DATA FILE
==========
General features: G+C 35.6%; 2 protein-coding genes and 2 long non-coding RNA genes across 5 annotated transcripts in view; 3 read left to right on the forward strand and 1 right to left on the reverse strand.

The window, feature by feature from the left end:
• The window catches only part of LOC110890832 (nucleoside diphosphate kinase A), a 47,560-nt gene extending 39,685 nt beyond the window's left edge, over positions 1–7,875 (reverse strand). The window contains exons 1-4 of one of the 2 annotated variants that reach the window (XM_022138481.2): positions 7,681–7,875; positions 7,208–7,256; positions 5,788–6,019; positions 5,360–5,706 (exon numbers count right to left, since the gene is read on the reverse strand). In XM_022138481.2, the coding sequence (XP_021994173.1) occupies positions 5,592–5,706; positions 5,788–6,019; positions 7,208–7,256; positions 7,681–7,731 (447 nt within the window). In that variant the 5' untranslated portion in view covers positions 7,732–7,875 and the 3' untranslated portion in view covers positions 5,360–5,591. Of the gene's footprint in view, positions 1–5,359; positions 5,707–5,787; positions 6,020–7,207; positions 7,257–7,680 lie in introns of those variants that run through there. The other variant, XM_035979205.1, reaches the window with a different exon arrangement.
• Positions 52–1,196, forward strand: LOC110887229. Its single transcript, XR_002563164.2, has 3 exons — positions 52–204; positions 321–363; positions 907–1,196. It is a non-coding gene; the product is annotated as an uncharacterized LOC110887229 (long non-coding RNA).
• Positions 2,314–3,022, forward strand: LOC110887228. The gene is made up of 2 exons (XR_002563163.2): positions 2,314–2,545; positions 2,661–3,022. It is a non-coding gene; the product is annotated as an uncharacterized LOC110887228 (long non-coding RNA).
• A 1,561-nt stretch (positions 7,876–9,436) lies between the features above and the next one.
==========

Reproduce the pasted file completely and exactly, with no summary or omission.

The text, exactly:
General features: G+C 35.6%; 2 protein-coding genes and 2 long non-coding RNA genes across 5 annotated transcripts in view; 3 read left to right on the forward strand and 1 right to left on the reverse strand.

The window, feature by feature from the left end:
• The window catches only part of LOC110890832 (nucleoside diphosphate kinase A), a 47,560-nt gene extending 39,685 nt beyond the window's left edge, over positions 1–7,875 (reverse strand). The window contains exons 1-4 of one of the 2 annotated variants that reach the window (XM_022138481.2): positions 7,681–7,875; positions 7,208–7,256; positions 5,788–6,019; positions 5,360–5,706 (exon numbers count right to left, since the gene is read on the reverse strand). In XM_022138481.2, the coding sequence (XP_021994173.1) occupies positions 5,592–5,706; positions 5,788–6,019; positions 7,208–7,256; positions 7,681–7,731 (447 nt within the window). In that variant the 5' untranslated portion in view covers positions 7,732–7,875 and the 3' untranslated portion in view covers positions 5,360–5,591. Of the gene's footprint in view, positions 1–5,359; positions 5,707–5,787; positions 6,020–7,207; positions 7,257–7,680 lie in introns of those variants that run through there. The other variant, XM_035979205.1, reaches the window with a different exon arrangement.
• Positions 52–1,196, forward strand: LOC110887229. Its single transcript, XR_002563164.2, has 3 exons — positions 52–204; positions 321–363; positions 907–1,196. It is a non-coding gene; the product is annotated as an uncharacterized LOC110887229 (long non-coding RNA).
• Positions 2,314–3,022, forward strand: LOC110887228. The gene is made up of 2 exons (XR_002563163.2): positions 2,314–2,545; positions 2,661–3,022. It is a non-coding gene; the product is annotated as an uncharacterized LOC110887228 (long non-coding RNA).
• A 1,561-nt stretch (positions 7,876–9,436) lies between the features above and the next one.